In researching the information seeking behavior and perceptions of information services of undergraduate college students with library anxiety, I found occasion to review many resources. In particular, I found the information and approaches of one peer reviewed article and one professional article of interest.
The peer reviewed article by Blundell and Lambert (2014) followed a pilot study of second-semester freshman. The purpose of the study was to build a foundation for further study into the specific triggers of information anxiety in undergrads. This is of particular importance as researchers have discovered that anxiety can be detrimental to both information seeking and academic performance. Despite an awareness and previous research concerning information anxiety there is very little know about the specific triggers. The literature review included by the authors indicated that when anxiety and uncertainty are heightened information-seekers are more likely to claim satisfaction even with minimal or poor resources and identified anxiety as “the biggest impediment to successful completion of information tasks” (pg. 263). Such behavior can have short term negative effects on performance as well as negative long term effects on degree completion. Researchers seemed to agree that limiting anxiety during the information seeking process would be key.
The professional article by Siess (2006) took a very different approach and provided some very interesting information. This editorial reviewed a 202 article by Barbara Fister about why some students were reluctant to use the reference desk. Fister was quoted: “Surrounded by computers and books and journals chosen specifically to support their learning, students are embarrassed by those riches – or, rather, by the fact that what they need is somewhere in all that bounty and they don’t know how to find it.” Siess followed her review of Fister’s 2002 article with more recent comments by librarians. These librarians identified what they saw as specific issues and offered suggestions for alleviating the anxiety. Three facets of fear were identified by one librarian: not knowing who to ask, fear of asking a dumb question, and reluctance to bother a busy librarian. How you greet people, how you dress, and being free enough to be approachable were recognised by this librarian as important to reduce anxiety. Another librarian suggested that there is a public perception that anyone should be able to navigate a library and that librarians have encouraged the view that libraries are self-service resources. Another responding librarian hypothesised that the problem may be that patrons don’t know what reference librarians can do. Another offered the idea of high visibility, roving reference librarians, and buttons to be worn for identification of library staff so that patrons know if they are speaking with a librarian, support staff, or student employee.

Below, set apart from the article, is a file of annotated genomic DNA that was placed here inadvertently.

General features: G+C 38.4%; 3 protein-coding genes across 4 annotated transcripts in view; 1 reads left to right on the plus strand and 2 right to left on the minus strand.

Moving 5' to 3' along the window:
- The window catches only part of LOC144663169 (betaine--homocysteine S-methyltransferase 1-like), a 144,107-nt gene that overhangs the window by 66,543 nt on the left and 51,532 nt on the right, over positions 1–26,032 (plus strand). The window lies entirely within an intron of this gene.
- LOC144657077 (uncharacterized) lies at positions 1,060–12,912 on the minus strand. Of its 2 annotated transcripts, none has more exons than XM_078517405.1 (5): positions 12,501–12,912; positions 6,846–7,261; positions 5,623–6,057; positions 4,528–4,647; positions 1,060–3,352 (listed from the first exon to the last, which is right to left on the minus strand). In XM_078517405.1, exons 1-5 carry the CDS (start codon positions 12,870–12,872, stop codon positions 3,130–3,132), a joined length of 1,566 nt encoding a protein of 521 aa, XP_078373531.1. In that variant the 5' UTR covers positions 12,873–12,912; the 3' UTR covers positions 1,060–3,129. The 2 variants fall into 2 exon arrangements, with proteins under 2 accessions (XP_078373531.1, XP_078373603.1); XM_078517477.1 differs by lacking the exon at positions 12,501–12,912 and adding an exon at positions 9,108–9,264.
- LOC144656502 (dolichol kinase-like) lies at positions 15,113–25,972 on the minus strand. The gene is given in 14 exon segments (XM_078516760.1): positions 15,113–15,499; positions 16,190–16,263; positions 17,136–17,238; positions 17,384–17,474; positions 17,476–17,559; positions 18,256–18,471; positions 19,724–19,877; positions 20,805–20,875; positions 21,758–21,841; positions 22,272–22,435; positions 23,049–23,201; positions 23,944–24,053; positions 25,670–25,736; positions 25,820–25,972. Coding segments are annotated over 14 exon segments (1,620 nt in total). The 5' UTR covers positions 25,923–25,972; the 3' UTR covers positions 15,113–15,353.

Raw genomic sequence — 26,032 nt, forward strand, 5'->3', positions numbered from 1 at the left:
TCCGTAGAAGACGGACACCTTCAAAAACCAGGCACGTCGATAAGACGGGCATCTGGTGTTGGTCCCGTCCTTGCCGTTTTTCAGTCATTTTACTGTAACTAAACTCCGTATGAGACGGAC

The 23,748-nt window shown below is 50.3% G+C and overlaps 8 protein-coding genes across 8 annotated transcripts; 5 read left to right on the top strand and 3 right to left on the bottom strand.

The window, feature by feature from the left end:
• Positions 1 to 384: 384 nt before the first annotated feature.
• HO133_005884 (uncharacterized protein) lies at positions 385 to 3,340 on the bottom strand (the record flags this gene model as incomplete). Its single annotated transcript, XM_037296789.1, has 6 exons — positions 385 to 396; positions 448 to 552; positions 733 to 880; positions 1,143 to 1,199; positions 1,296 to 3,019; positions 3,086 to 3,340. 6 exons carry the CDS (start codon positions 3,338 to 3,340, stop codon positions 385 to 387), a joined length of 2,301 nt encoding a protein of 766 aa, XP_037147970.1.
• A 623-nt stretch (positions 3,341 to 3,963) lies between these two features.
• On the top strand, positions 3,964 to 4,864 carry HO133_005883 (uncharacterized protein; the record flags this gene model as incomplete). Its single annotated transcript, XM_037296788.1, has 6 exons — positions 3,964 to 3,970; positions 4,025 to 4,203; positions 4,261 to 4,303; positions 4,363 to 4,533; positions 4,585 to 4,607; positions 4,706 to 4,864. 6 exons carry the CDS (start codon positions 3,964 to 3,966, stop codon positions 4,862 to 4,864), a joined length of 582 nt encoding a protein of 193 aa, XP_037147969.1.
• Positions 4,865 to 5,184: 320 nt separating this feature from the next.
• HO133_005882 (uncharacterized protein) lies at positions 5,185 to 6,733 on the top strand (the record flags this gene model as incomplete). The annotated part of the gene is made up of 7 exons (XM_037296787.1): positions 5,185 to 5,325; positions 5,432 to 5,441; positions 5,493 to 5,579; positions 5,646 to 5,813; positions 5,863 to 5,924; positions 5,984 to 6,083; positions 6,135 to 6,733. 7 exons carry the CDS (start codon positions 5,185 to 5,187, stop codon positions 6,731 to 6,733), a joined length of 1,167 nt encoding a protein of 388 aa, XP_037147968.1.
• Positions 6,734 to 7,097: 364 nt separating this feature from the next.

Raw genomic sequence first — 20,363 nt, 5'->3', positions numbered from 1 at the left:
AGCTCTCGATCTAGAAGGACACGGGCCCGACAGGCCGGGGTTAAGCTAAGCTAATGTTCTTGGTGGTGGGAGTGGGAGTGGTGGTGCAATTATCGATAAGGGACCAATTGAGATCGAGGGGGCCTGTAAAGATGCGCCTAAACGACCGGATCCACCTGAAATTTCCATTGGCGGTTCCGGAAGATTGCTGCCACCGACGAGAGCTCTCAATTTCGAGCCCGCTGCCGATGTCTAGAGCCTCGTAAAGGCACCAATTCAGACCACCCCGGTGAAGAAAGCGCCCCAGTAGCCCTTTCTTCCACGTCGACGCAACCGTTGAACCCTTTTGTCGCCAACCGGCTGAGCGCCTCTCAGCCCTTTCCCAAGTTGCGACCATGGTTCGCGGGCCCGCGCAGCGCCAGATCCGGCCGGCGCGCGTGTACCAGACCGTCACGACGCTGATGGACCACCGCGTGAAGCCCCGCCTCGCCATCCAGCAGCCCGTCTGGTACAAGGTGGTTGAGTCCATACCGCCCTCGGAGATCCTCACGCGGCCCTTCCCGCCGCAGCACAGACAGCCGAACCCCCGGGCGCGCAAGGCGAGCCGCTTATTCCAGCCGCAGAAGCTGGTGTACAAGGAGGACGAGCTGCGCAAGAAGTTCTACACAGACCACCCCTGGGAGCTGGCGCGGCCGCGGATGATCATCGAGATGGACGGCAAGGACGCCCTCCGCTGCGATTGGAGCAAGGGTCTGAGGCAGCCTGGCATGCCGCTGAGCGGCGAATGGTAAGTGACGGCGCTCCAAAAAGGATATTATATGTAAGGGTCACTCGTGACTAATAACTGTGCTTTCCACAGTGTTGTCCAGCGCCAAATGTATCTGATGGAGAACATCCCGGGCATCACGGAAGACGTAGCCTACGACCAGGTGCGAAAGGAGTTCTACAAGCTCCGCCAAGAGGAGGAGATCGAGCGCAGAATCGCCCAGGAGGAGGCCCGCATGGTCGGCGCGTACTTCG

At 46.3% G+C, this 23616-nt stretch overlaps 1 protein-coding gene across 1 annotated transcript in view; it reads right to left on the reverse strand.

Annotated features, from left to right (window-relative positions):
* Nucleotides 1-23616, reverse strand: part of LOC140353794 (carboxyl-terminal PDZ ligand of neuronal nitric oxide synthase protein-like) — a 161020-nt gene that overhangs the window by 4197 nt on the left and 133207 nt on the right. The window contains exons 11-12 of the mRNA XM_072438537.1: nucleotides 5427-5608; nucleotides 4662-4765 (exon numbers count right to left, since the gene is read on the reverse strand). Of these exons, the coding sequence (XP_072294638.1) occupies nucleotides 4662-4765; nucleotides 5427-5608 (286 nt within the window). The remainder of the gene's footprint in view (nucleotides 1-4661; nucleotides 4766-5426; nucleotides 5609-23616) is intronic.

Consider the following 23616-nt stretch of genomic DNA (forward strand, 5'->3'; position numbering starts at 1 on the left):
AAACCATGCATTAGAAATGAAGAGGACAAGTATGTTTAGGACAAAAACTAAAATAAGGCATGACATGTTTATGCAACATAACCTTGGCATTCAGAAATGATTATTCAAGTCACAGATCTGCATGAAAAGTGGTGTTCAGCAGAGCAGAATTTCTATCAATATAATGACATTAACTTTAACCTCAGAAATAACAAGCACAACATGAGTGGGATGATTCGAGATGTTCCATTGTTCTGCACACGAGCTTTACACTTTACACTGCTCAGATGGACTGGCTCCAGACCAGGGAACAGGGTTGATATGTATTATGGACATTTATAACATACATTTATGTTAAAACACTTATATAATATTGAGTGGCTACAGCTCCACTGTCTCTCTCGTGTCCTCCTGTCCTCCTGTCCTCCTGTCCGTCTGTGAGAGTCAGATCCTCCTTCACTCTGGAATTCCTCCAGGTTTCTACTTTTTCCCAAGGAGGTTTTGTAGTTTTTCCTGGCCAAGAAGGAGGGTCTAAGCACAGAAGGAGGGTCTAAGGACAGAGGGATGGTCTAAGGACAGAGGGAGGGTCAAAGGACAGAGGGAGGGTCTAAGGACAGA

It is clear that while these students do use the library and it’s resources, their seeking can be easily thwarted due to information anxiety. The very nature of their issue with fear, uncertainty, and embarrassment would seem to indicate quite obviously that these students are not creating their own information sources, but rather are likely to give up and isolate themselves.
While the peer reviewed article was of interest and provided a great overview of previous research, the nature of the pilot study left many questions unanswered. The professional article, on the other hand, though only a short editorial, provided many insights from the front lines and suggestions for how to reduce the anxiety.
In the end, it would seem, it really is all about perception.
Blundell, S., & Lambert, F. (2014). Information Anxiety from the Undergraduate Student Perspective: A Pilot Study of Second-semester Freshmen. Journal Of Education For Library & Information Science, 55(4), 261-273.
Siess, J. (2006). Fear Of Reference: Is It Because of Our Image?. One-Person Library, 23(2), 4-6.